In the News

Job Announcement: Human Resources & Finance Coordinator

Friday, October 11, 2019 |

Founded in 1988 by Berkeley Law students, the East Bay Community Law Center (EBCLC) is the largest non-profit provider of free legal services in Alameda County, serving more than 5,000 clients each year delivering client-centered, community-driven and culturally-responsive services and engaging in legislative and policy advocacy.

We use legal and administrative strategies to mitigate the impact of inequitable and unjust systems on low-income individuals, families, and communities, while advocating for systemic change at the local and state level. EBCLC’s ability to address a wide range of substantive legal issues, including housing, health, immigration, consumer and court debt, community economic development, juvenile defense, school expulsion, and community reentry, enables us to build a more healthy, secure, productive, and hopeful community.

In addition to our legal advocacy work, EBCLC functions as a law school teaching hospital, serving as the community clinic for Berkeley Law and preparing over 150 law students every year to become skilled and principled advocates committed to finding innovative solutions to the causes and conditions of poverty.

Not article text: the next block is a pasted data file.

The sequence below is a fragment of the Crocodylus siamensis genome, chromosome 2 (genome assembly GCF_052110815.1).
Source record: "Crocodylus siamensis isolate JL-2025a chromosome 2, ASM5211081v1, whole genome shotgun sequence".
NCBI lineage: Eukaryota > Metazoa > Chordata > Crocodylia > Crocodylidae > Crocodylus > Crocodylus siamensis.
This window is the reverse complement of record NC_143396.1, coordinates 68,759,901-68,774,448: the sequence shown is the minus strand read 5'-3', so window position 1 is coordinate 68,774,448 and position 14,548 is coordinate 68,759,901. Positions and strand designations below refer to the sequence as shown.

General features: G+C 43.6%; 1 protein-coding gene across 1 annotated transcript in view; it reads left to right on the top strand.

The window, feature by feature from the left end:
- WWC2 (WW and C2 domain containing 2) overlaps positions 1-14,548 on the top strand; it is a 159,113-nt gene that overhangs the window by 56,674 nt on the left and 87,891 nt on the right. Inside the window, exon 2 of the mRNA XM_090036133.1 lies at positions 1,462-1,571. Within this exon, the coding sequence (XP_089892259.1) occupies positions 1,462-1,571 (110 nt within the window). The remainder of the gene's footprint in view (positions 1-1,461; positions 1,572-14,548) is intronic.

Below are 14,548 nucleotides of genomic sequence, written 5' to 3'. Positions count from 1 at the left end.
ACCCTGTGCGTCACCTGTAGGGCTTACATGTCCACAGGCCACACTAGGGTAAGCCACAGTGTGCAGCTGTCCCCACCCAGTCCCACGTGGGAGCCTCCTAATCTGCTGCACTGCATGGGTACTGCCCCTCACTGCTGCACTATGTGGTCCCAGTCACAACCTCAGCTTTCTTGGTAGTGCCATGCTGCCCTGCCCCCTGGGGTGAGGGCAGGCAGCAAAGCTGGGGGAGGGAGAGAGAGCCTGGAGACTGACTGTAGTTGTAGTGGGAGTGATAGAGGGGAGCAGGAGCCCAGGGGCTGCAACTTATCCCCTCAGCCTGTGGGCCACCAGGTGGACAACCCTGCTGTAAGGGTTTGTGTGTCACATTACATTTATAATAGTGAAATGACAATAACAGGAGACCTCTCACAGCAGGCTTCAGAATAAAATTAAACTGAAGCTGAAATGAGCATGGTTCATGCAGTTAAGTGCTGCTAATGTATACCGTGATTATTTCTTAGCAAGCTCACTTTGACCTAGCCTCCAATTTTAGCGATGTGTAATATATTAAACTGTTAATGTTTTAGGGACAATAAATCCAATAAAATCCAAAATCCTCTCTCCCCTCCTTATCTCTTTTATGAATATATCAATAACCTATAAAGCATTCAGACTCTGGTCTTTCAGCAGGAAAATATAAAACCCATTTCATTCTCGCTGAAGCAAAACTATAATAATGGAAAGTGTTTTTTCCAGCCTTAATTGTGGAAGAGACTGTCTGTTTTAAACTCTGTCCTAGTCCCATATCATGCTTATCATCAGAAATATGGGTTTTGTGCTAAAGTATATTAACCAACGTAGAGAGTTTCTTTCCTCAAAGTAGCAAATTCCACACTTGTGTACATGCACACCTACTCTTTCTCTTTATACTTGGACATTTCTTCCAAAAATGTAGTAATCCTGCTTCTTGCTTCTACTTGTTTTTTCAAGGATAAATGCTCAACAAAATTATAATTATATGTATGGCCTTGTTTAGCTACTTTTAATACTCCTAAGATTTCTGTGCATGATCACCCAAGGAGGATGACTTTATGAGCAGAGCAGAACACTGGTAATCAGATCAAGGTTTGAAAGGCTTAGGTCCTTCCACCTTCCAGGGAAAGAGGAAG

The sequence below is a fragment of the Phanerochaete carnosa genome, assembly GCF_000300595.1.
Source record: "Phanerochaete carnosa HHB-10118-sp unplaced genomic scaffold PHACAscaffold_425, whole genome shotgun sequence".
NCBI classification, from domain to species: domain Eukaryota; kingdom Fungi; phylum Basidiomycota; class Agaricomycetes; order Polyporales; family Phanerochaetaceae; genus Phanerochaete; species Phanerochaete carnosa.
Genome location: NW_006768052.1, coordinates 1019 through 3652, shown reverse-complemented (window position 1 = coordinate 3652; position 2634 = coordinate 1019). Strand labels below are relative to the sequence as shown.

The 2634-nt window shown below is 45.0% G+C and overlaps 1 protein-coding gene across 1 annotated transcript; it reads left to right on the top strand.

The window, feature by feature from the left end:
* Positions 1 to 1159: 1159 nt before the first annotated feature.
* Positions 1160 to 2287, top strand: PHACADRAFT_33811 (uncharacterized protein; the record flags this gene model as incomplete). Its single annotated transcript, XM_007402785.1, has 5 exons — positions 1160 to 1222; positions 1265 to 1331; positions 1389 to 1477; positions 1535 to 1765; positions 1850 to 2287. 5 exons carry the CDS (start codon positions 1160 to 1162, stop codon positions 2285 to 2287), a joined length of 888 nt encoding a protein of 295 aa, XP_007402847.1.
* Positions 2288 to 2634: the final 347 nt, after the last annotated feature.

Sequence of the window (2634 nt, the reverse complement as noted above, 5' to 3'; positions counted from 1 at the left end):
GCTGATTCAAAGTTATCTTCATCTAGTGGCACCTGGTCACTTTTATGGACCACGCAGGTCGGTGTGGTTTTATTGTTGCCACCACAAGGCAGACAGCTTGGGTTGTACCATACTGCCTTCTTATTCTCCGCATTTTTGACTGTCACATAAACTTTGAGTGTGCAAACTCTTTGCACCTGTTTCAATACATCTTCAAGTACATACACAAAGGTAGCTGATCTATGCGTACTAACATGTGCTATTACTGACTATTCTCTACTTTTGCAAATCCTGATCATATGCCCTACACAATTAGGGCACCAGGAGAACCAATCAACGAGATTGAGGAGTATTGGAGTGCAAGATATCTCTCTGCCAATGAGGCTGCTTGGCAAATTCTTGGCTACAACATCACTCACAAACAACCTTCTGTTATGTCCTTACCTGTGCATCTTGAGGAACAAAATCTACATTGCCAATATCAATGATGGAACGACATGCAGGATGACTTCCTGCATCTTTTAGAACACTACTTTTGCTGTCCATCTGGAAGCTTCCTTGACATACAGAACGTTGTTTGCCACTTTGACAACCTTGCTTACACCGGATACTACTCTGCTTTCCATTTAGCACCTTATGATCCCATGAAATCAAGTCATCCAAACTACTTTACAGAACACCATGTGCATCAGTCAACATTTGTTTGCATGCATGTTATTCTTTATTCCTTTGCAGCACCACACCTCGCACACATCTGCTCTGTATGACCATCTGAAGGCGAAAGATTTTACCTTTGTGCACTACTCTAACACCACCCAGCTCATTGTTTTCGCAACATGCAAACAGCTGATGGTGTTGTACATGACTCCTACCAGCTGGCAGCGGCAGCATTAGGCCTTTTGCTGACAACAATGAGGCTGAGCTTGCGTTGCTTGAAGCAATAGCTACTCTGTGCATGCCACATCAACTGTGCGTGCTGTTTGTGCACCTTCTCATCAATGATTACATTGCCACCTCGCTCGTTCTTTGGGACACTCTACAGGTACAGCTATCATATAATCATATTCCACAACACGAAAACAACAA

Over our 30+ year history, we have grown to a staff of more than 70, organized in eight legal clinics within five broad program areas, with an $8 million annual budget, two office locations, and a deeply supportive and engaged Board of Directors.

WHAT WILL YOU DO?

EBCLC seeks a Human Resources & Finance Coordinator to support to core HR and Finance functions. The Coordinator will work closely with the Finance Manager and the Director of Human Resources to support in-house financial transactions, data-entry, and record-keeping, as well as recruitment, on-boarding, benefits management, and employee relations.

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Trump administration exploring police crackdown on homeless people

Tuesday, September 17, 2019 |

“This approach contributes to the problem rather than solving it,” said Osha Neumann, a civil rights lawyer who has long advocated for the homeless in northern California. “The idea that we can criminalize our way out of a crisis that is the result of the failure of the system to provide basic human needs for a large percent of our population is ridiculous.”

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